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  7. 7

    United Nations/World Health Organization Meeting on Socio-Economic Determinants and Consequences of Mortality, Mexico City, 19-25 June 1979.

    United Nations. Department of International Economic and Social Affairs. Population Division; World Health Organization [WHO]

    Population Bulletin. 1980; (13):60-74.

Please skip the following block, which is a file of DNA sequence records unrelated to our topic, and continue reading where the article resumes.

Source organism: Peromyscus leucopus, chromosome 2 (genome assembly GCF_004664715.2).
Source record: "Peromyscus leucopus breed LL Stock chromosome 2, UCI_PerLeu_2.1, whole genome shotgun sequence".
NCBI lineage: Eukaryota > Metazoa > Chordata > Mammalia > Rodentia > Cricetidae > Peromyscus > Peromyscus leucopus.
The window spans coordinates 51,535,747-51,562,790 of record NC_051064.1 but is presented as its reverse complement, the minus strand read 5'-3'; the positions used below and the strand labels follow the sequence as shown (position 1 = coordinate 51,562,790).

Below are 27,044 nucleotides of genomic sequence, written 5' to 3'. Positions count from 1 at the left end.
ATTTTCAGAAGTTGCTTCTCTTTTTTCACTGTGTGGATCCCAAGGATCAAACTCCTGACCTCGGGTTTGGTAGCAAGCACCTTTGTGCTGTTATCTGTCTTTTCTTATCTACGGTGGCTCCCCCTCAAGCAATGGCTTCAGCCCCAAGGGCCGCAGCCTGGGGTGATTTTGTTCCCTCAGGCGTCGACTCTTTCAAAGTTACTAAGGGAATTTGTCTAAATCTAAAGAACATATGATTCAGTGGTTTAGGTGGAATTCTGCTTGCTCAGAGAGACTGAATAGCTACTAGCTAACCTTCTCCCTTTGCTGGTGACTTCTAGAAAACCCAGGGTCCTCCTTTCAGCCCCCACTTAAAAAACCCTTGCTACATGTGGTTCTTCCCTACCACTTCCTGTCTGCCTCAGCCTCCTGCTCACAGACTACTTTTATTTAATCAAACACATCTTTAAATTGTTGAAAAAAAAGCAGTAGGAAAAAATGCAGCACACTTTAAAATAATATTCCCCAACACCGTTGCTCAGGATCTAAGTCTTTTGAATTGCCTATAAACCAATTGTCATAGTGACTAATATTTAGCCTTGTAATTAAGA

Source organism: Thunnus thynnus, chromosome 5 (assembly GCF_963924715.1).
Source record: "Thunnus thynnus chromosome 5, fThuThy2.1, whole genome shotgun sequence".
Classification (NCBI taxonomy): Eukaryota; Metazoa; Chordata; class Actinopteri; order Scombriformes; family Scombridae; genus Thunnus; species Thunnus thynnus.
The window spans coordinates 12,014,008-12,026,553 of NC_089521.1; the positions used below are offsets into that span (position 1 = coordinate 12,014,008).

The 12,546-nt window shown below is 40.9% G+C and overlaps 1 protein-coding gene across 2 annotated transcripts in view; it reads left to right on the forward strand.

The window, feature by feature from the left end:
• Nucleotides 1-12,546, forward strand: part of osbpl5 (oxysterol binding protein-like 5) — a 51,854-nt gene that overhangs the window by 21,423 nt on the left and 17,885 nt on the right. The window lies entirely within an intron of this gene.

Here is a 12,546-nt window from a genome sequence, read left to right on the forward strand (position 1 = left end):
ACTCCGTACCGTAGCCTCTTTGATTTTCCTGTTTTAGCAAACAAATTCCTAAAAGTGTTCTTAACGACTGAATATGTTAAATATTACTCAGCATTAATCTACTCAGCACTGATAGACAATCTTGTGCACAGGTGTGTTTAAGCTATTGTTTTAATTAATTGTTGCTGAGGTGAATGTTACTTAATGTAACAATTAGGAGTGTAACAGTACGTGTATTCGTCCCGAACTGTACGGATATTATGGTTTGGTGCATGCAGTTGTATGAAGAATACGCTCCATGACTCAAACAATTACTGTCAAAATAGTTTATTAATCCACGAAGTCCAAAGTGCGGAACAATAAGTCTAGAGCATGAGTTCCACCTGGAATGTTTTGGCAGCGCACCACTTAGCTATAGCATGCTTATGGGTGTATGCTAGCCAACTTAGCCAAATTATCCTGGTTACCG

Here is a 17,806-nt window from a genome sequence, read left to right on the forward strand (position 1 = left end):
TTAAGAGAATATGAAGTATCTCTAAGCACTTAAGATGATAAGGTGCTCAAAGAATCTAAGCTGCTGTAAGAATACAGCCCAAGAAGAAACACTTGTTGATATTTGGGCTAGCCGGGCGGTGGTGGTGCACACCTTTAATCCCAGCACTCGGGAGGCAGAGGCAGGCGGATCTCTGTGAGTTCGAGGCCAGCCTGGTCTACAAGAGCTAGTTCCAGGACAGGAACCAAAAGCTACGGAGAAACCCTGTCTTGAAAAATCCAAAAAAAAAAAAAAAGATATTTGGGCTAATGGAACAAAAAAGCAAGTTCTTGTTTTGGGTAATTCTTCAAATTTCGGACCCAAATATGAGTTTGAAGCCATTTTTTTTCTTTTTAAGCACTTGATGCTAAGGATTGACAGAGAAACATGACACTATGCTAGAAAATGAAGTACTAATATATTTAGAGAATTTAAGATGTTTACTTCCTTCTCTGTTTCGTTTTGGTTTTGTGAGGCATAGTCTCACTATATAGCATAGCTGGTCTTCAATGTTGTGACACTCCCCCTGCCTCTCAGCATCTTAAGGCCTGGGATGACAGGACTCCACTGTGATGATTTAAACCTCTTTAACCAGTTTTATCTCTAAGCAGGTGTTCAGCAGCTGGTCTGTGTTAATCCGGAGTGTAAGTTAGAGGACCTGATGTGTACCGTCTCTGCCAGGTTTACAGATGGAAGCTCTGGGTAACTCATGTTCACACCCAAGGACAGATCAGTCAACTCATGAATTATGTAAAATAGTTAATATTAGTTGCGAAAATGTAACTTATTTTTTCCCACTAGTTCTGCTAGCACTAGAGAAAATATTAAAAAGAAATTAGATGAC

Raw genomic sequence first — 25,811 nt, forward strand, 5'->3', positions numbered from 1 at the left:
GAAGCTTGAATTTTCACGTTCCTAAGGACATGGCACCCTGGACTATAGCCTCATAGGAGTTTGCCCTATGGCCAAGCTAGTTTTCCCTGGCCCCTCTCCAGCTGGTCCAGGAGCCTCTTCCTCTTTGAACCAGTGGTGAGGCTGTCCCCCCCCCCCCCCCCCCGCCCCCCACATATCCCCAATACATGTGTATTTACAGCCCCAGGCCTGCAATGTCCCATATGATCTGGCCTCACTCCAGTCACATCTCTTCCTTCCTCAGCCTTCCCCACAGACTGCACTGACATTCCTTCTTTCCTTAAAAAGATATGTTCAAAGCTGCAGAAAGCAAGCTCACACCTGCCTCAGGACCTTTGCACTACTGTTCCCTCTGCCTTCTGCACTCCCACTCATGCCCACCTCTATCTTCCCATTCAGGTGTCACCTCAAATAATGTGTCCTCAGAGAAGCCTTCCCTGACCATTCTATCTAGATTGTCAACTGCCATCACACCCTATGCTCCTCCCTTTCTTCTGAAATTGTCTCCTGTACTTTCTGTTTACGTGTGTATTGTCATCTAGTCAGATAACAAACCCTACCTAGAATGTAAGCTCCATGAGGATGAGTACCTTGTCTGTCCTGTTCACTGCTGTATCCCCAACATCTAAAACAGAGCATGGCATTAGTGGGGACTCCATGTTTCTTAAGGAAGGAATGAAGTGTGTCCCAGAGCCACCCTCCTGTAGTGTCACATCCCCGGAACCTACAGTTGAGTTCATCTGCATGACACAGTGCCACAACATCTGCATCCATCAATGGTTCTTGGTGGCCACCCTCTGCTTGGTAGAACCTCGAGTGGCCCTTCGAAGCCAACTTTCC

The objectives of the United Nations/World Health Organization (WHO) Meeting on Socioeconomic Determinants and Consequences of Mortality, held in Mexico City in June 1979, were the following: to review the knowledge of differential mortality and to identify gaps in the understanding of its socioeconomic determinants and consequences; to discuss the methodological and technical problems associated with data collection and analysis; to consider the policy implications of the findings presented and to promote studies on the implications of socioeconomic differentials in mortality on social policy and international development strategies; to formulate recommendations and guidelines for the utilization of the 1980 round of population censuses for in-depth studies of mortality differentials; and to stimulate national and international research on differential mortality. Participants discussed the state of knowledge of socioeconomic differentials and determinants of mortality and described the socioeconomic measures available, the methods of data collection and analysis used, and the findings themselves. A number of characteristics had been employed in the study of differential mortality, and these could be grouped under the following headings: occupation; education; housing; income, wealth; family size; and place of residence. The techniques or methods used to analyze mortality were direct and indirect methods, and these are examined. Inequalities in mortality were found to be closely associated with inequalities in social and economic conditions. Any effort to reduce or remove those inequalities would have to be based on a clear understanding of their causes and interrelationships in order to succeed. Participants indicated a desire to see a resurgence of mortality research, and some research suggestions are outlined.